What we get and how we feel are not unimportant things. After all no one likes to feel like they’re running on empty. Rather everyone wants to feel loved and appreciated or cared about and not that they are unwanted and uncared about by the cross-section of the human race that they interact with on a daily basis. It’s just that these things—what we get and how we feel—are not THE MOST IMPORTANT THINGS, and truth be told they are probably very much a reflection of, and thus tied to, what we give, what we stand for, how we treat others, how much attention we pay to others, how kindly we treat them, how much basic gratitude and decency we walk with on a daily basis.

Because, as adults, the more we make life about getting and receiving and about how we feel—making sure that we feel good as often as possible, and thus going through the day trying to organize our world and our surroundings such that they trigger as many pleasant feelings and moods in us as possible—in the other words, the more we need emotional fueling—paradoxically, the less loveable we become to most people. We actually inadvertently play a part in our own estrangement from others and our own unhappiness.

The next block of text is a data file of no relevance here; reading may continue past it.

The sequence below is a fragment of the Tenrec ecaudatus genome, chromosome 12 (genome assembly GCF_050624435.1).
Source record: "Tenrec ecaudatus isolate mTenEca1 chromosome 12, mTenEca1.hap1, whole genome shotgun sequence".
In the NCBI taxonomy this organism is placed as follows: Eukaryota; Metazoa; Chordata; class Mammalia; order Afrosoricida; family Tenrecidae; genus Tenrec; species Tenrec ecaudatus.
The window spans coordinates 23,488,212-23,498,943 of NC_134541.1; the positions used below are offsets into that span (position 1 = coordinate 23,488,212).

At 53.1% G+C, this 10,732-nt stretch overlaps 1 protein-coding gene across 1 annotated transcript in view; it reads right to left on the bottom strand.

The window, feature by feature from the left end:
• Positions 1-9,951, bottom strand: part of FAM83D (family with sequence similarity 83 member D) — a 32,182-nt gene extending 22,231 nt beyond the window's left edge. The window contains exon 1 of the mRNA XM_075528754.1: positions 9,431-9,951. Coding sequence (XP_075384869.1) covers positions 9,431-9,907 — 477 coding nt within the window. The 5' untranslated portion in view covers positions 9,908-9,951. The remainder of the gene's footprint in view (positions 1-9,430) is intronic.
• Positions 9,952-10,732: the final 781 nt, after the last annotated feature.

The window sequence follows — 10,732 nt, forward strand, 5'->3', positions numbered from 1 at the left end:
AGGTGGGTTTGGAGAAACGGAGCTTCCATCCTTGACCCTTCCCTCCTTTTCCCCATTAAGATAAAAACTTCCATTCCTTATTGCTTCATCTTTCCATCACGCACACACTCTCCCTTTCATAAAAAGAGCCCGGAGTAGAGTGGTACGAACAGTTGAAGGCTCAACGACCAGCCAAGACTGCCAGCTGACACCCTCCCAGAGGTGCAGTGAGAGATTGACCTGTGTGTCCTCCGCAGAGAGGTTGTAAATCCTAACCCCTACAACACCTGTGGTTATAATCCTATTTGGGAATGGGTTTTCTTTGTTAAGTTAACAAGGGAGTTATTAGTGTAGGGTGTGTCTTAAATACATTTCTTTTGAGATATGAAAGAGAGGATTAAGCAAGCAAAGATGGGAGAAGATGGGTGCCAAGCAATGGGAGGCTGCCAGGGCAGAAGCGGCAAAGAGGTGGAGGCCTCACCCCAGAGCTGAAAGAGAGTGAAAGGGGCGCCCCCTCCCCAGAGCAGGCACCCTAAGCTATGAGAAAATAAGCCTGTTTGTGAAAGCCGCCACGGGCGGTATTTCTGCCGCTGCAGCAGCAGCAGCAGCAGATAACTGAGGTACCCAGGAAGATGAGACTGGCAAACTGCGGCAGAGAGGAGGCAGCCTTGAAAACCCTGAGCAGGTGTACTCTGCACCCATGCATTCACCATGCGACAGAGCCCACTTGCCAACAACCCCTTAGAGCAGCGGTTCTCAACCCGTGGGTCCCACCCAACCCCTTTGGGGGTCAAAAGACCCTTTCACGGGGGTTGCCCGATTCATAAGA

It’s a difficult cycle to break in life—the cycle of needing to feel a certain first before acting a certain way.

Yet this is just the trap that most of us have fallen into: needing—meaning wanting to the point of feeling like we “need”—to feel a certain way first before acting a certain. Feeling preceding actions. The way we act—with how much decency, goodness, kindness, love—being dependent on the way we feel. If we feel good, we act good; if we feel bad, we act out on that feeling and tend to act much less than our best.

This is the stuff Peck was talking about in “The Road Less Traveled” and trying to help correct in us—that just because we feel loving doesn’t ensure that how we’re acting is actually loving. And that genuine love—genuinely loving actions—often occur when the feelings of love are absent.

This is also what Covey was trying to help people understand in “The 7 Habits of Highly Effective People” when he was discussing the habit of “Proactivity”—the essence of proactivity (and maturity) is the ability to subordinate an impulse or feeling to a principle, meaning to do what is necessary, good, principled, conscientious, right, and loving irrespective of whether one feels like it or not.

“Perhaps the most valuable result of all education is the ability to make yourself do the thing you have to do when it ought to be done, whether you like it or not; it is the first lesson that ought to be learned; and however early a man’s training begins, it is probably the last lesson that he learns thoroughly.” – Thomas Henry Huxley